A Bright Future For Landfill Solar — Yes, Landfill Solar

Courtesy of RMI.
Written by Matthew Popkin and Akshay Krishnan

The new RMI report, The future of landfills is bright, It shows how governments can take advantage of closed landfills to provide clean energy, jobs, and more to communities.

Some cities, counties, and states across America are beginning to convert closed landfills into solar sites to generate clean energy and transform their communities. A new report from RMI reveals that the potential of this practice is relatively untapped and could help boost the energy transition across the country.

There are more than 10,000 closed landfills in the United States. The future of landfills is bright It is estimated that 4,312 of these sites alone—those for which sufficient data are available—could host at least 63 gigawatts of solar capacity, or the equivalent of 70% of all US solar installed capacity through 2020. If this potential is realized In full, solar power installations in landfills can produce 83 TWh of clean electricity per year — enough to power 7.8 million homes.

“When I look at a closed landfill, I don’t see an old waste site, I see an opportunity for creative use of the land,” said Matthew Popkin, Director of RMI’s Urban Transformation Team and co-author of the report. “Using closed landfills to passively generate clean electricity may be a better and better use. Communities can reinvent these sites with limited reuse potential to advance a clean energy future – and the benefits don’t stop there.”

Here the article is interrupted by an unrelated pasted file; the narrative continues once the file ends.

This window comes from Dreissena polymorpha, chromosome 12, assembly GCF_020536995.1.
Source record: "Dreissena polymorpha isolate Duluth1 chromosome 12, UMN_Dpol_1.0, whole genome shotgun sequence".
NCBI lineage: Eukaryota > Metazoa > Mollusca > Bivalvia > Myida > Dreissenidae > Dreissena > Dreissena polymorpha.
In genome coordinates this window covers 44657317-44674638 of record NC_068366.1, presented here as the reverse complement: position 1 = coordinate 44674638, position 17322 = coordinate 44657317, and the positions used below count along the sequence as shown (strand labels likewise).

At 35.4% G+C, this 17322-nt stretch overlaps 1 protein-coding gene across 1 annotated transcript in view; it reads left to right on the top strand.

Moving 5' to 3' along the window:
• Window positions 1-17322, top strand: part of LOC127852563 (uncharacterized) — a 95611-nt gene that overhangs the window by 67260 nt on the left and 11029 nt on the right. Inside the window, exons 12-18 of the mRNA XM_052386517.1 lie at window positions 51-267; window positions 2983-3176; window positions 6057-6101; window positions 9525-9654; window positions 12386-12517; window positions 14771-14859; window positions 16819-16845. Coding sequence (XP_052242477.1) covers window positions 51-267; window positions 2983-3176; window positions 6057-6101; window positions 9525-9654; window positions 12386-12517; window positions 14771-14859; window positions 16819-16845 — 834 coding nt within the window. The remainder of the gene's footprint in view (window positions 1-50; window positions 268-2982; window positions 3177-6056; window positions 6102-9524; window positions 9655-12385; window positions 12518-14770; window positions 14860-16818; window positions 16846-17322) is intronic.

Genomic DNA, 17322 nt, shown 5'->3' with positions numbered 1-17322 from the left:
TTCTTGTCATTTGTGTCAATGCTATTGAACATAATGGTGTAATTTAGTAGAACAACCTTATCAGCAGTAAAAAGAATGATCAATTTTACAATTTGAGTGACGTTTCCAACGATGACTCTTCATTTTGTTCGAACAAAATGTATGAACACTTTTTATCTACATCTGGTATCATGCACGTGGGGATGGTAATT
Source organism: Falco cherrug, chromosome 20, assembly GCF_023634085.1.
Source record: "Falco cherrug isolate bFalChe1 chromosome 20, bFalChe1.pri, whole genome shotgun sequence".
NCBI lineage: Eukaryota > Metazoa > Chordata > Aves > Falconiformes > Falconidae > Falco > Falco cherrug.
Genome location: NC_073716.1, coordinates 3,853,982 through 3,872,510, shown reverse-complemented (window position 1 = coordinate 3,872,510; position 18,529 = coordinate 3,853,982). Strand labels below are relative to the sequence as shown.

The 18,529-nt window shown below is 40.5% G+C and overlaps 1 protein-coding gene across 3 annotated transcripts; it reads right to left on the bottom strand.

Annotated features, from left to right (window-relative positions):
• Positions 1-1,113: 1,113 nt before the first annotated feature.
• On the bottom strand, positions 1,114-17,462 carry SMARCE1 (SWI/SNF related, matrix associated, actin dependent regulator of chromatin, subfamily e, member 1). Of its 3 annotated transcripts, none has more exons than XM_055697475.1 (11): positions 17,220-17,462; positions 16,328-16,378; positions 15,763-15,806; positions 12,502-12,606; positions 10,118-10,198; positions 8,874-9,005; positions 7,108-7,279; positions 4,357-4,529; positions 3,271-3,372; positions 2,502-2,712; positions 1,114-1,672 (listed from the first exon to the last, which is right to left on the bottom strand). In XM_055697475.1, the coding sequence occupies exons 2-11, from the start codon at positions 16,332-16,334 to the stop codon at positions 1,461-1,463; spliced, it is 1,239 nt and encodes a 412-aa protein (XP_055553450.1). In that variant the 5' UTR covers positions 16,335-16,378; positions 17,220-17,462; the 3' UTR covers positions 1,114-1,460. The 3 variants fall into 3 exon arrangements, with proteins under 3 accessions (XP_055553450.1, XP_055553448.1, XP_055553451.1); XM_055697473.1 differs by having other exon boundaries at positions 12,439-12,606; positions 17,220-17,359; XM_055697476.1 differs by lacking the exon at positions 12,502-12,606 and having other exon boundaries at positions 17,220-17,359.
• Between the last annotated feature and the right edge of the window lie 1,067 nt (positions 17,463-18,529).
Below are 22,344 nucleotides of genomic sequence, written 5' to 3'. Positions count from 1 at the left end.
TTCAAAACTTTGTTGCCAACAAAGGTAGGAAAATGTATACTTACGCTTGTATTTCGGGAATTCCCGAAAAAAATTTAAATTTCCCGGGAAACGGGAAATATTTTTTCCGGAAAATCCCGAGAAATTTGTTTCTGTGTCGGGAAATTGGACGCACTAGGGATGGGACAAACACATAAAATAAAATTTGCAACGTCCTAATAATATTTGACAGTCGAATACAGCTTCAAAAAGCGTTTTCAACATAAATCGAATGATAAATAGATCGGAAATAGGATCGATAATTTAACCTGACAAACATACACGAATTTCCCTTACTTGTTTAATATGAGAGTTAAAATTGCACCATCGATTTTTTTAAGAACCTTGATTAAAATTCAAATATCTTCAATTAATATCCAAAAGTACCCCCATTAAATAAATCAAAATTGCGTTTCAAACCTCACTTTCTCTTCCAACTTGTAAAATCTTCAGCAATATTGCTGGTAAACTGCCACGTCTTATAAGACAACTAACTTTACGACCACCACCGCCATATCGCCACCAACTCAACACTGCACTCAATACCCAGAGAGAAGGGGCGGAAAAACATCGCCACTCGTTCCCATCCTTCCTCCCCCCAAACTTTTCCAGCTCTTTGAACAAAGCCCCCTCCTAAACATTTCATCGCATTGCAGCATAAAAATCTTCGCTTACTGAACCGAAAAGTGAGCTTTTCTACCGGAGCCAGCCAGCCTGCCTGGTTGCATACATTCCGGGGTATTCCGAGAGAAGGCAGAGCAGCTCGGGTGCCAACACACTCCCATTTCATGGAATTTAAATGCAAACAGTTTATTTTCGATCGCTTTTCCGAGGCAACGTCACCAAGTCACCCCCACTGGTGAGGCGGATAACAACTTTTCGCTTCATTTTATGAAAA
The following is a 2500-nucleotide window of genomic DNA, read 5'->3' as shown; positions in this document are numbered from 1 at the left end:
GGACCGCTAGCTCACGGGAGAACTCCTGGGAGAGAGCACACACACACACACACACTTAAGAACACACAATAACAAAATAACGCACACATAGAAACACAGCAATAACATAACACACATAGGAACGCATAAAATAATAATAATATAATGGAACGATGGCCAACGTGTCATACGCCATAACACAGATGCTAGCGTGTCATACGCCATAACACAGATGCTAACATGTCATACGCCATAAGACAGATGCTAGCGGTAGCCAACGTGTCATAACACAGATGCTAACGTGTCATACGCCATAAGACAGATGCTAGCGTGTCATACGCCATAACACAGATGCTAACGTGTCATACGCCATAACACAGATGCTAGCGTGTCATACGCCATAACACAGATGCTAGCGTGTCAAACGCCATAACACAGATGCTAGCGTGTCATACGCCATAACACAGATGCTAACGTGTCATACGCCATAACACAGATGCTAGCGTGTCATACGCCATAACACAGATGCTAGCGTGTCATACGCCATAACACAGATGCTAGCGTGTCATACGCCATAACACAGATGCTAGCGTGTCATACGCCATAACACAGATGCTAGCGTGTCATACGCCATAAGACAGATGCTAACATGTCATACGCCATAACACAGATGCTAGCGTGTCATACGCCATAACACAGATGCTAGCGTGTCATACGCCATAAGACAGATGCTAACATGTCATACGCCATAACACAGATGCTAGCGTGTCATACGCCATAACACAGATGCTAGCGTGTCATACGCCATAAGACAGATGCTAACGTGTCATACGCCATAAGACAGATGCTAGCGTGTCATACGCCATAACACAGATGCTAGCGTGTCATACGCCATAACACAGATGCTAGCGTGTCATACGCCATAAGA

In addition to power generation, the RMI analysis also examines other benefits that landfill solar energy can provide to communities. By reallocating closed landfills to sustainable, non-hazardous uses, local and state governments can promote environmental justice by creating jobs and help revitalize low-income communities where many closed landfills are located.

Currently, landfill solar projects are geographically concentrated in the northeastern United States, with approximately 75% of operational projects located in Massachusetts, Connecticut, New Jersey, and New York. But landfills are everywhere and there is ample opportunity for cities, counties and states across the country to expand adoption of this practice and bring multiple benefits to their communities.

For example, the historically neglected, predominantly black neighborhood of Sunnyside will soon become home to the largest landfill solar facility in the country. A project announced in early 2021 is transforming a 240-acre site that has negatively impacted the community for more than 80 years into a 52-megawatt solar farm. Once operational, in late 2022 or early 2023, the site will generate enough clean electricity to power 5,000 homes and offset 120 million pounds of carbon dioxide.2 every year.

The future of landfills is bright It shows how state and local governments can stimulate landfill solar development by building on past policies, incentives and best practices from governments that have led the way in landfill solar development.

Featured image courtesy of The future of landfills is bright.

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